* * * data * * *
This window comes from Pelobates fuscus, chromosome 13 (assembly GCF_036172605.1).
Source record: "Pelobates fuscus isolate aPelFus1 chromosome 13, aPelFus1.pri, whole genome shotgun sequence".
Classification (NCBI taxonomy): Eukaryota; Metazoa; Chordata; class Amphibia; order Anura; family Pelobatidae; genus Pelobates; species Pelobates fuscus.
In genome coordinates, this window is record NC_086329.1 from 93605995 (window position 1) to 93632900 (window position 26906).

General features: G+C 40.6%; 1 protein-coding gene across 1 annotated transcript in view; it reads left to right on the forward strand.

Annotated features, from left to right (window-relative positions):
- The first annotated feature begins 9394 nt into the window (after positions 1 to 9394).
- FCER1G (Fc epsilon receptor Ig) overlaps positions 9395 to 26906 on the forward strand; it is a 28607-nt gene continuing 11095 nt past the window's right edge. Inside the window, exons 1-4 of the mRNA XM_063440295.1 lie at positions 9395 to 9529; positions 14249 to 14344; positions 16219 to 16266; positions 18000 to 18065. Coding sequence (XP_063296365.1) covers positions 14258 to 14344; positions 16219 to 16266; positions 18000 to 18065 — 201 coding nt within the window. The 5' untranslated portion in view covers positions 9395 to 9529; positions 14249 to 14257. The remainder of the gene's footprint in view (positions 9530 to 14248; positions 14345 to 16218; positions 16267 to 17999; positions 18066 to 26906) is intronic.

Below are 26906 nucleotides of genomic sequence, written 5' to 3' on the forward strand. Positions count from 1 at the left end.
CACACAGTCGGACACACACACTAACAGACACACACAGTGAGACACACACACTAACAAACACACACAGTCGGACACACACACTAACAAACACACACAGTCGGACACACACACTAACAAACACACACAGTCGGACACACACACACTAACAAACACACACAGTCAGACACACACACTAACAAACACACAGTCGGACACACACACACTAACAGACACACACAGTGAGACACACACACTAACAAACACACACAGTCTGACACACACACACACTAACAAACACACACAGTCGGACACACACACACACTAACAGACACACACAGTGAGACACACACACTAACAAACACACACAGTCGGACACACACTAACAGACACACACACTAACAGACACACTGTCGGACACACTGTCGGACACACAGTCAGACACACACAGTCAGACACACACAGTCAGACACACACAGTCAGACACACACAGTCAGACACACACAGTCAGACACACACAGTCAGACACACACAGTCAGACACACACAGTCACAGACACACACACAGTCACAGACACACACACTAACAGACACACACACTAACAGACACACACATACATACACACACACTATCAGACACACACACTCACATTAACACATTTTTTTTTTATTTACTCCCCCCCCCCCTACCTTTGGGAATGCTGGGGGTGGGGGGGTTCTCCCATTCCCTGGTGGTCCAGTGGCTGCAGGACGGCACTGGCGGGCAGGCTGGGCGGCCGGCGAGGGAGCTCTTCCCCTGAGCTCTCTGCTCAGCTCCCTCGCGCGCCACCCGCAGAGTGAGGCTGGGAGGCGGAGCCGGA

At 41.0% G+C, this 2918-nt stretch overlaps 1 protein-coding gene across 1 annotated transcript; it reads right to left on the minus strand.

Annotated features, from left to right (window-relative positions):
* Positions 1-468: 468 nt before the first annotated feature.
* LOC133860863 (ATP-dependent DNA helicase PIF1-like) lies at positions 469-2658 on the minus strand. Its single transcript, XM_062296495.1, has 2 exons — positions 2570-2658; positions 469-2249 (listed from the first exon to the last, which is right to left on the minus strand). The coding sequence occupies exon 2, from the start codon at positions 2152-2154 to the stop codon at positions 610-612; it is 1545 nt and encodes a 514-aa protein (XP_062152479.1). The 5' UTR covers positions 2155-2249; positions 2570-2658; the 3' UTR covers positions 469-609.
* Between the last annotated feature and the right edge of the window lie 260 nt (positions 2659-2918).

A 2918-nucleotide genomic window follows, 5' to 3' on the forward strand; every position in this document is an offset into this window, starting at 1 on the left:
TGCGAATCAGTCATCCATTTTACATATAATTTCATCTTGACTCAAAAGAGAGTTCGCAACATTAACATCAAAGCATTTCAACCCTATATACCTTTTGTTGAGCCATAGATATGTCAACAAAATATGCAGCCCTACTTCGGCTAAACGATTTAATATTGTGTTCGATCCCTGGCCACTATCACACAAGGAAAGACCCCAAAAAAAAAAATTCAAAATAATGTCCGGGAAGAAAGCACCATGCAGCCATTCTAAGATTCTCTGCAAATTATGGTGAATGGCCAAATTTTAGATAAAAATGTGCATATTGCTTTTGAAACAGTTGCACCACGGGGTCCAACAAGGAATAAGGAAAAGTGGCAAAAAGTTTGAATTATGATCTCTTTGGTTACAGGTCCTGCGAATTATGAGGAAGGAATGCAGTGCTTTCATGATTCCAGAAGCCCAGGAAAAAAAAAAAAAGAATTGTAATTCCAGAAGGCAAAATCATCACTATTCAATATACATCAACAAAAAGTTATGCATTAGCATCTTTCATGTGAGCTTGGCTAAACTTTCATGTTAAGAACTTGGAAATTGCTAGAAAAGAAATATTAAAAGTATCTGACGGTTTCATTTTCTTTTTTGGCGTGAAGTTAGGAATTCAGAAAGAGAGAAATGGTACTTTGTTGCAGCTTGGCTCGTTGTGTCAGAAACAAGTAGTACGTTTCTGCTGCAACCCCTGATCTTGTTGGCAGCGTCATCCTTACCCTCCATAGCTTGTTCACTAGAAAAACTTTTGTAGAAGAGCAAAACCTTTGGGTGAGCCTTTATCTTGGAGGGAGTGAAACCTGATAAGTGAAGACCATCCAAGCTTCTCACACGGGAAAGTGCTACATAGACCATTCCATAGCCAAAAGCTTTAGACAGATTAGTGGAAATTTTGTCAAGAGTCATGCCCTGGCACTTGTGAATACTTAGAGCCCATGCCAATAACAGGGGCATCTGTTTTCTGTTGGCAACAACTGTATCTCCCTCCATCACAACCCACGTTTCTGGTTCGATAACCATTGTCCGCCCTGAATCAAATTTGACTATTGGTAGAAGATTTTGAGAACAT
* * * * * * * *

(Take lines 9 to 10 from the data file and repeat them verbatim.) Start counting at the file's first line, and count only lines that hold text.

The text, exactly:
Below are 26906 nucleotides of genomic sequence, written 5' to 3' on the forward strand. Positions count from 1 at the left end.
CACACAGTCGGACACACACACTAACAGACACACACAGTGAGACACACACACTAACAAACACACACAGTCGGACACACACACTAACAAACACACACAGTCGGACACACACACTAACAAACACACACAGTCGGACACACACACACTAACAAACACACACAGTCAGACACACACACTAACAAACACACAGTCGGACACACACACACTAACAGACACACACAGTGAGACACACACACTAACAAACACACACAGTCTGACACACACACACACTAACAAACACACACAGTCGGACACACACACACACTAACAGACACACACAGTGAGACACACACACTAACAAACACACACAGTCGGACACACACTAACAGACACACACACTAACAGACACACTGTCGGACACACTGTCGGACACACAGTCAGACACACACAGTCAGACACACACAGTCAGACACACACAGTCAGACACACACAGTCAGACACACACAGTCAGACACACACAGTCAGACACACACAGTCAGACACACACAGTCACAGACACACACACAGTCACAGACACACACACTAACAGACACACACACTAACAGACACACACATACATACACACACACTATCAGACACACACACTCACATTAACACATTTTTTTTTTATTTACTCCCCCCCCCCCTACCTTTGGGAATGCTGGGGGTGGGGGGGTTCTCCCATTCCCTGGTGGTCCAGTGGCTGCAGGACGGCACTGGCGGGCAGGCTGGGCGGCCGGCGAGGGAGCTCTTCCCCTGAGCTCTCTGCTCAGCTCCCTCGCGCGCCACCCGCAGAGTGAGGCTGGGAGGCGGAGCCGGA